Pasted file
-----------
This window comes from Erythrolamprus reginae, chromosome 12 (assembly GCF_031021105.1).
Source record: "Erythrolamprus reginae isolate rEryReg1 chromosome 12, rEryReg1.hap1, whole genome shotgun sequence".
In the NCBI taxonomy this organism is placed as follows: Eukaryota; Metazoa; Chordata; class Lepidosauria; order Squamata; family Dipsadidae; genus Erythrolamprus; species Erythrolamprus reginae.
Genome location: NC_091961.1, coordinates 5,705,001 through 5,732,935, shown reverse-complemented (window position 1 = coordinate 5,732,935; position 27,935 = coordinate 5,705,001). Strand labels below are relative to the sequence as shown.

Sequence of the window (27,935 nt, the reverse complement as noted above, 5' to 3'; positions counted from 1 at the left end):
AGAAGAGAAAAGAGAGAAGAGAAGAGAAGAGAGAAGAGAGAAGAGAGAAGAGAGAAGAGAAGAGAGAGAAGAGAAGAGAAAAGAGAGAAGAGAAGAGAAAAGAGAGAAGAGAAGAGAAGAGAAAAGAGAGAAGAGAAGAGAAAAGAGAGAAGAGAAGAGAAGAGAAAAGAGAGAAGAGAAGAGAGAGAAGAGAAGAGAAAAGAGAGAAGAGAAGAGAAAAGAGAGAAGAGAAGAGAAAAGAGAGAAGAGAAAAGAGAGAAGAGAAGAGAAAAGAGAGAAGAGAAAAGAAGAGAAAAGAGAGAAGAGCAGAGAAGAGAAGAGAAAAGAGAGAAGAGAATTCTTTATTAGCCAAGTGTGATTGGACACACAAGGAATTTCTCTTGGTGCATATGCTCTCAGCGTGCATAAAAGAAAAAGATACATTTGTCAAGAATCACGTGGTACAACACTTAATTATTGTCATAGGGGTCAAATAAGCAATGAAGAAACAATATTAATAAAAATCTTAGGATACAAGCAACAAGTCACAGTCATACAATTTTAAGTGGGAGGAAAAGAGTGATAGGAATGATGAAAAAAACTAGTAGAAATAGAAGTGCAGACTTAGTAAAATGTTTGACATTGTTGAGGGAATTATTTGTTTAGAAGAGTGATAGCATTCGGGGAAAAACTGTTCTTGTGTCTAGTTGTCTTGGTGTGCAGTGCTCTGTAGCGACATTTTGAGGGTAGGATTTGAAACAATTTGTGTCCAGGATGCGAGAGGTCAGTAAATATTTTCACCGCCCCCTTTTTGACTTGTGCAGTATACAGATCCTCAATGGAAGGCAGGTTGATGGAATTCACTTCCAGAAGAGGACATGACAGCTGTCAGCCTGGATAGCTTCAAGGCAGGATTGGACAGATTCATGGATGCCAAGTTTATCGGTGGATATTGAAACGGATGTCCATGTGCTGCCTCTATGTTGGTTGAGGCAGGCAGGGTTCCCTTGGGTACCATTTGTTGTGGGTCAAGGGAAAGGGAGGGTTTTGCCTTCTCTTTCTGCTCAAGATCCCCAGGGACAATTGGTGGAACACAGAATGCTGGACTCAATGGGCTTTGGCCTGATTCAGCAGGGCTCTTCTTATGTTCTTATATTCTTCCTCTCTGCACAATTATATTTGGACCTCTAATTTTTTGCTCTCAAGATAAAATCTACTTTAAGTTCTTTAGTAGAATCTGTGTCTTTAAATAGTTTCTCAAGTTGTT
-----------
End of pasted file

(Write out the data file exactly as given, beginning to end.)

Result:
This window comes from Erythrolamprus reginae, chromosome 12 (assembly GCF_031021105.1).
Source record: "Erythrolamprus reginae isolate rEryReg1 chromosome 12, rEryReg1.hap1, whole genome shotgun sequence".
In the NCBI taxonomy this organism is placed as follows: Eukaryota; Metazoa; Chordata; class Lepidosauria; order Squamata; family Dipsadidae; genus Erythrolamprus; species Erythrolamprus reginae.
Genome location: NC_091961.1, coordinates 5,705,001 through 5,732,935, shown reverse-complemented (window position 1 = coordinate 5,732,935; position 27,935 = coordinate 5,705,001). Strand labels below are relative to the sequence as shown.

Sequence of the window (27,935 nt, the reverse complement as noted above, 5' to 3'; positions counted from 1 at the left end):
AGAAGAGAAAAGAGAGAAGAGAAGAGAAGAGAGAAGAGAGAAGAGAGAAGAGAGAAGAGAAGAGAGAGAAGAGAAGAGAAAAGAGAGAAGAGAAGAGAAAAGAGAGAAGAGAAGAGAAGAGAAAAGAGAGAAGAGAAGAGAAAAGAGAGAAGAGAAGAGAAGAGAAAAGAGAGAAGAGAAGAGAGAGAAGAGAAGAGAAAAGAGAGAAGAGAAGAGAAAAGAGAGAAGAGAAGAGAAAAGAGAGAAGAGAAAAGAGAGAAGAGAAGAGAAAAGAGAGAAGAGAAAAGAAGAGAAAAGAGAGAAGAGCAGAGAAGAGAAGAGAAAAGAGAGAAGAGAATTCTTTATTAGCCAAGTGTGATTGGACACACAAGGAATTTCTCTTGGTGCATATGCTCTCAGCGTGCATAAAAGAAAAAGATACATTTGTCAAGAATCACGTGGTACAACACTTAATTATTGTCATAGGGGTCAAATAAGCAATGAAGAAACAATATTAATAAAAATCTTAGGATACAAGCAACAAGTCACAGTCATACAATTTTAAGTGGGAGGAAAAGAGTGATAGGAATGATGAAAAAAACTAGTAGAAATAGAAGTGCAGACTTAGTAAAATGTTTGACATTGTTGAGGGAATTATTTGTTTAGAAGAGTGATAGCATTCGGGGAAAAACTGTTCTTGTGTCTAGTTGTCTTGGTGTGCAGTGCTCTGTAGCGACATTTTGAGGGTAGGATTTGAAACAATTTGTGTCCAGGATGCGAGAGGTCAGTAAATATTTTCACCGCCCCCTTTTTGACTTGTGCAGTATACAGATCCTCAATGGAAGGCAGGTTGATGGAATTCACTTCCAGAAGAGGACATGACAGCTGTCAGCCTGGATAGCTTCAAGGCAGGATTGGACAGATTCATGGATGCCAAGTTTATCGGTGGATATTGAAACGGATGTCCATGTGCTGCCTCTATGTTGGTTGAGGCAGGCAGGGTTCCCTTGGGTACCATTTGTTGTGGGTCAAGGGAAAGGGAGGGTTTTGCCTTCTCTTTCTGCTCAAGATCCCCAGGGACAATTGGTGGAACACAGAATGCTGGACTCAATGGGCTTTGGCCTGATTCAGCAGGGCTCTTCTTATGTTCTTATATTCTTCCTCTCTGCACAATTATATTTGGACCTCTAATTTTTTGCTCTCAAGATAAAATCTACTTTAAGTTCTTTAGTAGAATCTGTGTCTTTAAATAGTTTCTCAAGTTGTT